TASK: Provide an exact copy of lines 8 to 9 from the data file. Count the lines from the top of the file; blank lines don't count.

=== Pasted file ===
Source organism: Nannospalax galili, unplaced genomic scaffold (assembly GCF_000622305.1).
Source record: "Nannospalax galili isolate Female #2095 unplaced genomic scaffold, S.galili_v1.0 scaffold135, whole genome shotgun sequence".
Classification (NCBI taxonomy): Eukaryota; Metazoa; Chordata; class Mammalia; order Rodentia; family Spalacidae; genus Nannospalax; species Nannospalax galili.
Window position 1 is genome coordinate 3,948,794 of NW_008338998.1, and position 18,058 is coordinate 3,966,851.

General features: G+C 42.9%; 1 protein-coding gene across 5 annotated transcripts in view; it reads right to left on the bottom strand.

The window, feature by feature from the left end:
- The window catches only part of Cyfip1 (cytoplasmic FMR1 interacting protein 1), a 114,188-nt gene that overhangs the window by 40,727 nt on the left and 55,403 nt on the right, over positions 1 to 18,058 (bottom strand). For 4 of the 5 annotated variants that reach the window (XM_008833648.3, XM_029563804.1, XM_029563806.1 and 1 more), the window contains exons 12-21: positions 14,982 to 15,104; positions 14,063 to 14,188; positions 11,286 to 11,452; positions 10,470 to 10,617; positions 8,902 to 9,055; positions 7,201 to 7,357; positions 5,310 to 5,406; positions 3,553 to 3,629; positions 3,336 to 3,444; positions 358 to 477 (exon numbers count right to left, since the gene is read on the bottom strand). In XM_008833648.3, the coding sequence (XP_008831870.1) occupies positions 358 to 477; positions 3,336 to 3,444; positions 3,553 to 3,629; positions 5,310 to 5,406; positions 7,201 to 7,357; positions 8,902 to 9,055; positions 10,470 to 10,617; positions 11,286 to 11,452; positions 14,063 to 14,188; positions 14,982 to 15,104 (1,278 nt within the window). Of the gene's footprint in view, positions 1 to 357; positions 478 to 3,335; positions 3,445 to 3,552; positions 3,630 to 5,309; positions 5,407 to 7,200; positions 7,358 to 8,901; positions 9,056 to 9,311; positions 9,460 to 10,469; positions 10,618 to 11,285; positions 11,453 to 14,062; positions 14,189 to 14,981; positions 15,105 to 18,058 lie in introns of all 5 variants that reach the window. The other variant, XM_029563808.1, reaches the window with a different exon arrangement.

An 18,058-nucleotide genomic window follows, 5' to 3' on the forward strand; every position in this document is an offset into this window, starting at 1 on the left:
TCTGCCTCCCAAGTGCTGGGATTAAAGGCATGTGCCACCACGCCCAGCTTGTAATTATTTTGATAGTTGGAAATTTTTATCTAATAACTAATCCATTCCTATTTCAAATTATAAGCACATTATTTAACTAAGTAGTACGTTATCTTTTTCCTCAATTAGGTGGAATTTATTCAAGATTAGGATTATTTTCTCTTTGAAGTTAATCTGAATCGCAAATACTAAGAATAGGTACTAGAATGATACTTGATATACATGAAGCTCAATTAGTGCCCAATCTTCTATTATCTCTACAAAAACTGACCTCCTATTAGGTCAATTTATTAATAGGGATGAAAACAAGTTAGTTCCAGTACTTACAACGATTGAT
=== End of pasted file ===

An 18,058-nucleotide genomic window follows, 5' to 3' on the forward strand; every position in this document is an offset into this window, starting at 1 on the left:
TCTGCCTCCCAAGTGCTGGGATTAAAGGCATGTGCCACCACGCCCAGCTTGTAATTATTTTGATAGTTGGAAATTTTTATCTAATAACTAATCCATTCCTATTTCAAATTATAAGCACATTATTTAACTAAGTAGTACGTTATCTTTTTCCTCAATTAGGTGGAATTTATTCAAGATTAGGATTATTTTCTCTTTGAAGTTAATCTGAATCGCAAATACTAAGAATAGGTACTAGAATGATACTTGATATACATGAAGCTCAATTAGTGCCCAATCTTCTATTATCTCTACAAAAACTGACCTCCTATTAGGTCAATTTATTAATAGGGATGAAAACAAGTTAGTTCCAGTACTTACAACGATTGAT